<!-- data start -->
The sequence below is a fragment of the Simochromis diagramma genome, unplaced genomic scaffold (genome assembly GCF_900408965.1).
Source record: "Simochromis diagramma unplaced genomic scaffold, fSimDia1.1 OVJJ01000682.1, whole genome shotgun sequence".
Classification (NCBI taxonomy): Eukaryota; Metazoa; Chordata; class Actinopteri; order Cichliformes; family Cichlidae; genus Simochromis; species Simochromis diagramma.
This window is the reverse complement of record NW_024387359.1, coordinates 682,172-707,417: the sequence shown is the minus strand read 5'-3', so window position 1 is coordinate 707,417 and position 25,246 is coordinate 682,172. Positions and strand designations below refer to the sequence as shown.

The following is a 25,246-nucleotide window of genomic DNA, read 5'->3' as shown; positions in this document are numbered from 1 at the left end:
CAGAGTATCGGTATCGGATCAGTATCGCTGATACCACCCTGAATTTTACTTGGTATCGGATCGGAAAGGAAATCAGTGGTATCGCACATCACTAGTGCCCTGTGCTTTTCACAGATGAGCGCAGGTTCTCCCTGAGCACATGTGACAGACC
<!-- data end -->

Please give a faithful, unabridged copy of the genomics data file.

The sequence below is a fragment of the Simochromis diagramma genome, unplaced genomic scaffold (genome assembly GCF_900408965.1).
Source record: "Simochromis diagramma unplaced genomic scaffold, fSimDia1.1 OVJJ01000682.1, whole genome shotgun sequence".
Classification (NCBI taxonomy): Eukaryota; Metazoa; Chordata; class Actinopteri; order Cichliformes; family Cichlidae; genus Simochromis; species Simochromis diagramma.
This window is the reverse complement of record NW_024387359.1, coordinates 682,172-707,417: the sequence shown is the minus strand read 5'-3', so window position 1 is coordinate 707,417 and position 25,246 is coordinate 682,172. Positions and strand designations below refer to the sequence as shown.

The following is a 25,246-nucleotide window of genomic DNA, read 5'->3' as shown; positions in this document are numbered from 1 at the left end:
CAGAGTATCGGTATCGGATCAGTATCGCTGATACCACCCTGAATTTTACTTGGTATCGGATCGGAAAGGAAATCAGTGGTATCGCACATCACTAGTGCCCTGTGCTTTTCACAGATGAGCGCAGGTTCTCCCTGAGCACATGTGACAGACC